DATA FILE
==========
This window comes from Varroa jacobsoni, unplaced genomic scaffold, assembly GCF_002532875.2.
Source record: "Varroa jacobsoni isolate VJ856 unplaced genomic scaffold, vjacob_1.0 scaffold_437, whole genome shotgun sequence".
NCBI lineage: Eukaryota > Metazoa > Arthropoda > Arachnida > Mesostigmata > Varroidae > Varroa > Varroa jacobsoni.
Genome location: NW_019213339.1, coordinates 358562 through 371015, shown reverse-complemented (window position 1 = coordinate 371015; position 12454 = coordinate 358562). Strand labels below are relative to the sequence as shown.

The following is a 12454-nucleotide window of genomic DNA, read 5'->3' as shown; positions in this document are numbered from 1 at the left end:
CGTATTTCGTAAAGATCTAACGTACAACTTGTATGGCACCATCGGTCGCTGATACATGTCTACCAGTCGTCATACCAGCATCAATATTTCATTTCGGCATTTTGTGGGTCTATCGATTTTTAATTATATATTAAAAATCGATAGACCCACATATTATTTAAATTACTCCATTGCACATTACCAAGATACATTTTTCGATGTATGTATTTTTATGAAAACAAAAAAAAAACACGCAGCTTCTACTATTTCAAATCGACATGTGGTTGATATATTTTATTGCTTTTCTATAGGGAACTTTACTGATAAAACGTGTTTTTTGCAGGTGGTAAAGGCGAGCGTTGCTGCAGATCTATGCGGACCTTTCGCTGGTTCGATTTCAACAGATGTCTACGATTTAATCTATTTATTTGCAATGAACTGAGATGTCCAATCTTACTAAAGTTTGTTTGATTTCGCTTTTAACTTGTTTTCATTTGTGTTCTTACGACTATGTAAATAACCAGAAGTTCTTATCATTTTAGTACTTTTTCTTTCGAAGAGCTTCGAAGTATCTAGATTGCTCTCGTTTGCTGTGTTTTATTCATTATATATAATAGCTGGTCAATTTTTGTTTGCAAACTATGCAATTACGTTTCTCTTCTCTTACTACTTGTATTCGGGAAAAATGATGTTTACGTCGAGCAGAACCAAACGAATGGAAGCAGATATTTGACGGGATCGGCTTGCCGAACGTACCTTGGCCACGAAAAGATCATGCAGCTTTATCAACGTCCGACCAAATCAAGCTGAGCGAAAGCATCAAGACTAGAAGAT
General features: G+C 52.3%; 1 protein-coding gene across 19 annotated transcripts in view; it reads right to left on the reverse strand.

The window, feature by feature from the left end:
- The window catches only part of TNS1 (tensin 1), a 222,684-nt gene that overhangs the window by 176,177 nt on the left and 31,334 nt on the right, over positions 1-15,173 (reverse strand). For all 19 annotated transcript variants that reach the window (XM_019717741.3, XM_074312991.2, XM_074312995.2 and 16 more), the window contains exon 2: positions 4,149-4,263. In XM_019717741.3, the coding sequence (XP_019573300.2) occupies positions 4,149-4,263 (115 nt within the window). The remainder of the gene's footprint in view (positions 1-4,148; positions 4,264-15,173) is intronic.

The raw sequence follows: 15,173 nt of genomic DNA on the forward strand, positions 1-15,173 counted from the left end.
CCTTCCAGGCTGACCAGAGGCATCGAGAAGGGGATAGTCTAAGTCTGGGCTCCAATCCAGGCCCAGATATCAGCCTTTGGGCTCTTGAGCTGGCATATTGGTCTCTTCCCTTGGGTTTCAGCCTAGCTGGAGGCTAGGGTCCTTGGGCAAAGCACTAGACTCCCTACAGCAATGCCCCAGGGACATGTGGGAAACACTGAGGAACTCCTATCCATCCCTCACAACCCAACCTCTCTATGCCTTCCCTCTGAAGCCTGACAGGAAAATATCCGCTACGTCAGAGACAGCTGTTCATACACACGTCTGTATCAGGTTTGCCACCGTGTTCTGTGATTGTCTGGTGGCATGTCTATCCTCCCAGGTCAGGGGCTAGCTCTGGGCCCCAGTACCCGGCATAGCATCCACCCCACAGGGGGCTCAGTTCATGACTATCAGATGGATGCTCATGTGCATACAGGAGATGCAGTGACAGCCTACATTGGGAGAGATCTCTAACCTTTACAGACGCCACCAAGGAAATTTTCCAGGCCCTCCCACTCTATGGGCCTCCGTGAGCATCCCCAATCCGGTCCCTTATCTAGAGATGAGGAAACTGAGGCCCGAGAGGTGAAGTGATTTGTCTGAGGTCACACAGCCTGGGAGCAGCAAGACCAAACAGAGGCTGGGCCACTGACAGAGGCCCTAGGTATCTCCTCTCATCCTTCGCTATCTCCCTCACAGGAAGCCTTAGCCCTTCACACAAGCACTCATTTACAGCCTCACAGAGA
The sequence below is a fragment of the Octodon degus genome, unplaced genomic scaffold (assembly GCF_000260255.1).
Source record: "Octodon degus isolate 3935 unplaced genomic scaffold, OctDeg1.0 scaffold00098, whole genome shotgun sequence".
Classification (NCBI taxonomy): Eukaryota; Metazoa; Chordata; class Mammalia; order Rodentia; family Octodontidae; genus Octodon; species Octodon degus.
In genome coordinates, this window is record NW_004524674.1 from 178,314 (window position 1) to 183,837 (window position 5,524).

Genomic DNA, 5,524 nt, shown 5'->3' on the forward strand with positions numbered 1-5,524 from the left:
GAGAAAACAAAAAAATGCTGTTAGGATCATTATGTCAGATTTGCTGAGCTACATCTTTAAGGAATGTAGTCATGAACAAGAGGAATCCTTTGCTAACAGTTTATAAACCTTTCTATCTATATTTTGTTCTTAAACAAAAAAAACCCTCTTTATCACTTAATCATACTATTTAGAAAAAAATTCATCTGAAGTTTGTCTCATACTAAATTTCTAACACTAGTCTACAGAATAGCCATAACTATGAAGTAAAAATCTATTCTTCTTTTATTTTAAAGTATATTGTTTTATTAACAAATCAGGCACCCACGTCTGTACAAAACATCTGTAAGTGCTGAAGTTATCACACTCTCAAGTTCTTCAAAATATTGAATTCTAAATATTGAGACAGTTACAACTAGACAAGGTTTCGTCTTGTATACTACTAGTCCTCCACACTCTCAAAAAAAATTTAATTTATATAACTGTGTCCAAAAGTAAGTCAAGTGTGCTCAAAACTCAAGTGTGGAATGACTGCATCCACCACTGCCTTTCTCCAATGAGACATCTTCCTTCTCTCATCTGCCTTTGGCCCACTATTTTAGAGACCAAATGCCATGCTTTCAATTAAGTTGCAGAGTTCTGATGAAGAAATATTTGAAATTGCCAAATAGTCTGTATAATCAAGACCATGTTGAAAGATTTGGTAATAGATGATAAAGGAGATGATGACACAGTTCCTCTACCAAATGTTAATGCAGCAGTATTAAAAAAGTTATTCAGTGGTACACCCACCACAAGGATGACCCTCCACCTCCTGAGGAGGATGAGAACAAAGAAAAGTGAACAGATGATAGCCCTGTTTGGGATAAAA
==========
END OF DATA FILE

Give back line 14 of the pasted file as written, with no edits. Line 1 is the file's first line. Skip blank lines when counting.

Classification (NCBI taxonomy): Eukaryota; Metazoa; Chordata; class Mammalia; order Rodentia; family Octodontidae; genus Octodon; species Octodon degus.